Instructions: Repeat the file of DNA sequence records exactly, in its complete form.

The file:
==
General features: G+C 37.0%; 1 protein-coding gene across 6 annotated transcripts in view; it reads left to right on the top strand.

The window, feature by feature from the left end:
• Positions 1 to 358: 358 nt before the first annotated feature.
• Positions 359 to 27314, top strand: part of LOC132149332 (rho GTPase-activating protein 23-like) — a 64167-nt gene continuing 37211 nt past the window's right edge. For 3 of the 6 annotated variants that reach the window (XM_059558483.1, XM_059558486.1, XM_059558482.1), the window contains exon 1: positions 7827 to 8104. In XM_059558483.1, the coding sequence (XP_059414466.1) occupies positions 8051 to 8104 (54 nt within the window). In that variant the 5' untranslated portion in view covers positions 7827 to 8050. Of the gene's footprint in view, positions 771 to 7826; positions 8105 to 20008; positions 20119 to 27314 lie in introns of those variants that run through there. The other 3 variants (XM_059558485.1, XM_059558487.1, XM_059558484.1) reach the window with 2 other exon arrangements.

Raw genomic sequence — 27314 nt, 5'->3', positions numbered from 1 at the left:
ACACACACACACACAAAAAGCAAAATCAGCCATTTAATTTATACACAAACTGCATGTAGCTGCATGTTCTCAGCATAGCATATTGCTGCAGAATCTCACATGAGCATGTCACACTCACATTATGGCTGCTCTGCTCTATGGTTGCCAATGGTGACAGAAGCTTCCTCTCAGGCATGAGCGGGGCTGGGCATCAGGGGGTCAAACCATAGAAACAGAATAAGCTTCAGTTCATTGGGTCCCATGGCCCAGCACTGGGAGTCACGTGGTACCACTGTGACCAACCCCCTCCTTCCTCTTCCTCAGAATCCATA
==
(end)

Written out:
General features: G+C 37.0%; 1 protein-coding gene across 6 annotated transcripts in view; it reads left to right on the top strand.

The window, feature by feature from the left end:
• Positions 1 to 358: 358 nt before the first annotated feature.
• Positions 359 to 27314, top strand: part of LOC132149332 (rho GTPase-activating protein 23-like) — a 64167-nt gene continuing 37211 nt past the window's right edge. For 3 of the 6 annotated variants that reach the window (XM_059558483.1, XM_059558486.1, XM_059558482.1), the window contains exon 1: positions 7827 to 8104. In XM_059558483.1, the coding sequence (XP_059414466.1) occupies positions 8051 to 8104 (54 nt within the window). In that variant the 5' untranslated portion in view covers positions 7827 to 8050. Of the gene's footprint in view, positions 771 to 7826; positions 8105 to 20008; positions 20119 to 27314 lie in introns of those variants that run through there. The other 3 variants (XM_059558485.1, XM_059558487.1, XM_059558484.1) reach the window with 2 other exon arrangements.

Raw genomic sequence — 27314 nt, 5'->3', positions numbered from 1 at the left:
ACACACACACACACAAAAAGCAAAATCAGCCATTTAATTTATACACAAACTGCATGTAGCTGCATGTTCTCAGCATAGCATATTGCTGCAGAATCTCACATGAGCATGTCACACTCACATTATGGCTGCTCTGCTCTATGGTTGCCAATGGTGACAGAAGCTTCCTCTCAGGCATGAGCGGGGCTGGGCATCAGGGGGTCAAACCATAGAAACAGAATAAGCTTCAGTTCATTGGGTCCCATGGCCCAGCACTGGGAGTCACGTGGTACCACTGTGACCAACCCCCTCCTTCCTCTTCCTCAGAATCCATA